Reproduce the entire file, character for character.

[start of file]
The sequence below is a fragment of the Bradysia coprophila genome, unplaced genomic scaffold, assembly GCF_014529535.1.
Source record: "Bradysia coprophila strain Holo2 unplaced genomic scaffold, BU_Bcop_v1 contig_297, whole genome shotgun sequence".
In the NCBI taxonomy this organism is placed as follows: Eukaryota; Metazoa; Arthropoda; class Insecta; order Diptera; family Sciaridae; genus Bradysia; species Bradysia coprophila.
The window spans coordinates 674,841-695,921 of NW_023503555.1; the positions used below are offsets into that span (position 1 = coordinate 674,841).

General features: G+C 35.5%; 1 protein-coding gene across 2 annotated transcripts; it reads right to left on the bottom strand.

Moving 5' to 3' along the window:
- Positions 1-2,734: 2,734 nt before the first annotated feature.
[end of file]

The sequence below is a fragment of the Bradysia coprophila genome, unplaced genomic scaffold, assembly GCF_014529535.1.
Source record: "Bradysia coprophila strain Holo2 unplaced genomic scaffold, BU_Bcop_v1 contig_297, whole genome shotgun sequence".
In the NCBI taxonomy this organism is placed as follows: Eukaryota; Metazoa; Arthropoda; class Insecta; order Diptera; family Sciaridae; genus Bradysia; species Bradysia coprophila.
The window spans coordinates 674,841-695,921 of NW_023503555.1; the positions used below are offsets into that span (position 1 = coordinate 674,841).

General features: G+C 35.5%; 1 protein-coding gene across 2 annotated transcripts; it reads right to left on the bottom strand.

Moving 5' to 3' along the window:
- Positions 1-2,734: 2,734 nt before the first annotated feature.